With two FCS losses already, Villanova will need to end their homestand with a big win over a ninth-ranked James Madison team this weekend to get to seven wins and keep their playoff hopes alive. The 'Cats will look to bounce back from a loss to Towson two weeks ago to pick up a seventh win on the season — normally the minimum needed to secure a playoff bid (though eight may be required this year).
James Madison is coming off of a blow-out victory at Maine last weekend, winning 31-7 over the 3-6 Black Bears. JMU's biggest win this season was a 13-10 victory over Towson, a week after the tigers took on top-ranked FBS opponent, LSU.
On offense, the Dukes are more of a rushing team than passing, ranking eighth in the CAA in passing offense with 192.1 yards per game (Villanova ranks ninth) and third in the league in rushing offense with 226.1 yards per game (Villanova ranks first with 253.9). In scoring offense, the Dukes are just one spot ahead of the 'Cats at fourth, with 29.9 points per game.
At the same time, the Dukes defense has been very strong, ranking first in scoring defense (Villanova ranks second) and rushing defense. They are also ranked fourth against the passing game.
The Dukes will likely start redshirt junior quarterback Justin Thorpe on Saturday, rather than freshman Michael Birdsong. Head coach Mickey Matthews had went to Birdsong after the Dukes' first loss in an attempt to bolster the passing game, but the freshman is out this week with an injury. Thorpe isn't as strong a passer as Birdsong, but he is one of the CAA's top rushers and will help lead a very strong running game.
Thorpe is 6th in the conference in total offense, generating 224 yards per game.
Their rushing game is lead by junior tailback Dae'Quan Scott, who has averaged 99.3 yards per game and 8 touchdowns — the second best mark in the league. He is also number-two in the CAA for all-purpose yardage this season and second to Towson's Terrance West for scoring (9.4 points per game).
Defensively, both Villanova and JMU have two players with three interceptions each on the season, tying for fourth-place in the CAA football conference. JMU linebacker Stephon Robertson is fourth in the league in tackles with 9.2 per game this season.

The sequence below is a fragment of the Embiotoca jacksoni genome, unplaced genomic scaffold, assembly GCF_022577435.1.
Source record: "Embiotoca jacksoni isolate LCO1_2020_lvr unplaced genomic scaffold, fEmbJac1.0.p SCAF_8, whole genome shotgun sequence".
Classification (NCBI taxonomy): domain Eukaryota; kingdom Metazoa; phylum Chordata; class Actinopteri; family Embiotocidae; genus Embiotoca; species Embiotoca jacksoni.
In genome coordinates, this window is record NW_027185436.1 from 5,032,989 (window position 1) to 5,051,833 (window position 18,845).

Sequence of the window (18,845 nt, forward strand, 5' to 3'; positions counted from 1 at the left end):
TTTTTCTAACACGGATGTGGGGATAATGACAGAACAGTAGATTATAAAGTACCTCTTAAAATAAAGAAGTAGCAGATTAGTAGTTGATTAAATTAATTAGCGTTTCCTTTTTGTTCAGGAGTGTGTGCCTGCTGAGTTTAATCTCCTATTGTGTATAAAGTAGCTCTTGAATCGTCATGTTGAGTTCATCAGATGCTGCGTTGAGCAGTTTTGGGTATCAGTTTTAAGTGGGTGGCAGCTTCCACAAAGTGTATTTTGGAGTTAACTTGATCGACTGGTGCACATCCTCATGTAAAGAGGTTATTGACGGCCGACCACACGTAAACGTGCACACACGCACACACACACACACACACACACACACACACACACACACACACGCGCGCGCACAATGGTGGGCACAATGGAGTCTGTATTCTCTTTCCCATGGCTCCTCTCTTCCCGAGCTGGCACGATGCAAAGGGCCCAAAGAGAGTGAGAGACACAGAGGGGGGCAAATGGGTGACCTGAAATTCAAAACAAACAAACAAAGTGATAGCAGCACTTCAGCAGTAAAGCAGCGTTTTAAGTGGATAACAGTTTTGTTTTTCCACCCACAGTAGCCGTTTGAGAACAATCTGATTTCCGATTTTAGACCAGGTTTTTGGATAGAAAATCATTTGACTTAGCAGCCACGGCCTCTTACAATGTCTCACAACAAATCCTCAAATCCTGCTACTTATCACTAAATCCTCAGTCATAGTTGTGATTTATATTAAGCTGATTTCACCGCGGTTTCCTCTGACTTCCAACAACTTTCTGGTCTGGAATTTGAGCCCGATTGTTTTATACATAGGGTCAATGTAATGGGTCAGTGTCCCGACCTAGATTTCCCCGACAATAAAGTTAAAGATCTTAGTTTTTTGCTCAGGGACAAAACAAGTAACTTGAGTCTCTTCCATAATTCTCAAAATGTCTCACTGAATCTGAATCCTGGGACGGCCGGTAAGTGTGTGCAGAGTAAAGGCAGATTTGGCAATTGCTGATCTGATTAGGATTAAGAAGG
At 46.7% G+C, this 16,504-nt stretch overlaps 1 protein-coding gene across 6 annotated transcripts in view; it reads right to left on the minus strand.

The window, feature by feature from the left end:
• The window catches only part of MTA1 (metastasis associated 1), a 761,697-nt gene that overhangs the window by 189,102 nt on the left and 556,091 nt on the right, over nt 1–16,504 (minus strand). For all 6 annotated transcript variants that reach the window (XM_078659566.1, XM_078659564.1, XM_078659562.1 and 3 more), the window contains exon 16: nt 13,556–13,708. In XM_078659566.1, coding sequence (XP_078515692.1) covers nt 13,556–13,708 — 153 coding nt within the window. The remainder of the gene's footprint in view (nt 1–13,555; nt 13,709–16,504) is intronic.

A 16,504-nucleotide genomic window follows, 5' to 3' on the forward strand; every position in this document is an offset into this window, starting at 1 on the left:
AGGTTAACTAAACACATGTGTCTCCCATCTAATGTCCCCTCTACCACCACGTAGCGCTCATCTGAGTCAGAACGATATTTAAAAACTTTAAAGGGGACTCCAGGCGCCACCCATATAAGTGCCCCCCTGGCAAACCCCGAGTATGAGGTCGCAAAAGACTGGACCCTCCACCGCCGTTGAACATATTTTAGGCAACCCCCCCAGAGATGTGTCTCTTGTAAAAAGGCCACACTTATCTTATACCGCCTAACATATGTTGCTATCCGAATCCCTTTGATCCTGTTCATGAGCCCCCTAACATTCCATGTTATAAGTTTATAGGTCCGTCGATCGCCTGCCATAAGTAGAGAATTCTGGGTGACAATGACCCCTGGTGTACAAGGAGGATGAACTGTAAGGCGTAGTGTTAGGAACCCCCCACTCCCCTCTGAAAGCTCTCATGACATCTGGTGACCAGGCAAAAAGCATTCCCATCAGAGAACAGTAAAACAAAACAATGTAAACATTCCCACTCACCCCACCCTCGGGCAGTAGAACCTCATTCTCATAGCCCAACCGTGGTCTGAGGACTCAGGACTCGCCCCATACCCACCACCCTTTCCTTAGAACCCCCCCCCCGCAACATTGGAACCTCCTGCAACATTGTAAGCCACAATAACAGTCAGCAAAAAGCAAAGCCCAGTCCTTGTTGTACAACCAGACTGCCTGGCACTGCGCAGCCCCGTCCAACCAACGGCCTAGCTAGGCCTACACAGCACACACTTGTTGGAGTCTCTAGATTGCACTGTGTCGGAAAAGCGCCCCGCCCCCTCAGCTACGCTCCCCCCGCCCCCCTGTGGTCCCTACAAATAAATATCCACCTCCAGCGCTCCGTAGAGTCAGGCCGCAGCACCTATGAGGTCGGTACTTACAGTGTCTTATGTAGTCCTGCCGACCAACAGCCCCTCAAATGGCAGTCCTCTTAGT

Villanova will look to stop the run against James Madison and hope to get sufficient pressure into the backfield to prevent the Dukes from getting anything going in the passing game either. Villanova is among the CAA's top teams in sacks, though they struggled to create pressure against Richmond and Towson, who have given up the fewest sacks in the league (Richmond has allowed just one all season), and JMU comes in at third in the CAA, allowing 12 sacks.
The 'Cats may need to alter their defensive formations on passing downs to bring more pressure and help collapse the pocket. Thorpe isn't a great passer, but given enough time to work, he will be able to get comfortable working against the Villanova secondary.
Offensively, Villanova will be pitting it's league-best running game against a JMU defense designed to stop the run. Kevin Monangai has seemed unstoppable at picking up yardage at times this season and John Robertson's speed can often lead to big plays on the ground as well. In order to keep the running game going, however, the 'Cats are going to have to make some key passes.
Norman White is suffering from a partial shoulder injury as well as an MCL injury he picked up against Towson. Despite this, the 'Cats will need the big, athletic target to take the field this week and draw his usual coverage to help the passing game. Robertson will have to find his other receivers downfield, wideout Joe Price and tight end Earnest Pettway should both be beneficiaries of that added attention and Poppy Livers and Dorian Wells could also be key in the slot.
Playing smart and making good passes will be important. The JMU defense has not generated many sacks, and shouldn't put too much pressure on Robertson in the backfield, but their secondary is capable of picking off an errant throw as well. If they can efficiently throw the ball downfield, the secondary should back off enough to allow Monangai and Robertson to do work on the ground.
Villanova will have their hands full with the JMU defense, but the Wildcat's should be capable of moving the chains. If they can get into the red zone, they should be able to punch the ball in against a red zone defense that rates eighth out of eleven in the CAA — Villanova, meanwhile has the third-best red zone offense.
With both teams working offensively off of their running game and sporting strong rushing defenses, the winner will likely be the team that holds on to the ball the longest. Villanova will need to convert on third downs and go on long drives to take the advantage in that department.
Villanova has had an extra week to prepare for this game, and if the coaching staff has done their job, they should be rested and ready to execute on a smart game plan.